Article Text

Download PDFPDF

Suicide at Christmas
  1. Simon Carley, Consultant,
  2. Mark Hamilton, Emergency Physician
  1. Department of Emergency Medicine, Manchester Royal Infirmary, Oxford Road, Manchester M13 9WL, UK;


    A short cut review was carried out to establish whether the risk of suicide and parasuicide increases at Christmas. Fifteen papers were found using the reported search, of which six presented the best evidence to answer the clinical question. The author, date and country of publication, patient group studied, study type, relevant outcomes, results and study weaknesses of these best papers are tabulated. A clinical bottom line is stated.

    • suicide
    • Christmas
    • BETs

    Statistics from

    Request Permissions

    If you wish to reuse any or all of this article please use the link below which will take you to the Copyright Clearance Center’s RightsLink service. You will be able to get a quick price and instant permission to reuse the content in many different ways.

    Report by Simon Carley,ConsultantChecked by Mark Hamilton, Emergency Physician

    Clinical scenario

    You are planning for winter pressures in your emergency department. You wonder if you will need additional psychiatric support over the Christmas period to cope with a perceived increase in the number of suicide attempts. When you bring this up at a senior team meeting a colleague suggests that in fact the number of suicides decreases over the Christmas period. You wonder if this is true.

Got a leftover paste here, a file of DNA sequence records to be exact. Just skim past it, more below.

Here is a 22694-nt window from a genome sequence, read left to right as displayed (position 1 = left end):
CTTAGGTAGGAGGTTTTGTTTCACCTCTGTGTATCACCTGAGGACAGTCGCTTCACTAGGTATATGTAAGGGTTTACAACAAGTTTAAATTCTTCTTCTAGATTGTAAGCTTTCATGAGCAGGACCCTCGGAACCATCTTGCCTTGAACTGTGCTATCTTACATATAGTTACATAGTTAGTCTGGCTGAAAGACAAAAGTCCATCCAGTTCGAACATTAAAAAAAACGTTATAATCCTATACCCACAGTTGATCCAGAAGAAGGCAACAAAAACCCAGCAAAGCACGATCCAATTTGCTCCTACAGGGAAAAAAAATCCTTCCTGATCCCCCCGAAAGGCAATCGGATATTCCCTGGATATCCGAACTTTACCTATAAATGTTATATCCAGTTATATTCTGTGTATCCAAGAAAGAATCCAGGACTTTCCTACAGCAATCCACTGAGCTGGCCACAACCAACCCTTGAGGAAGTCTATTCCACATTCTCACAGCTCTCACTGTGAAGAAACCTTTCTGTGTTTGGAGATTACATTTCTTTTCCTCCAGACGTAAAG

Three part question

    [In patients at risk of suicide/parasuicide] is [Christmas] a [high risk period]?

    Search strategy

    Medline(R) In-Process, Other Non-Indexed Citations, Medline 1966-07/2004 using the Ovid interface. [] AND [ OR exp suicide OR exp suicide, attempted OR].

    Search outcome

    Altogether 15 papers were found of which six were relevant to the clinical question. These papers are shown in table 6.

    Table 6


    Although the papers presented show a mix of suicide and parasuicide statistics it is apparent that there is a general trend for such events to reduce in December and in particular around the days preceding Christmas day. As with all studies in this area there may be difficulties in gauging the true incidence as a result of under reporting. This is unlikely to be significantly different at Christmas so overall trends should be valid. The perception of many is that rates go up around Christmas. This has resulted in a greater awareness and access to services at this time. It is an interesting question to ponder whether the reductions seen here are attributable to an overall reduction in need, or the effectiveness of available help services.


    Suicide and parasuicide rates go down around Christmas.

    Report by Simon Carley,ConsultantChecked by Mark Hamilton, Emergency Physician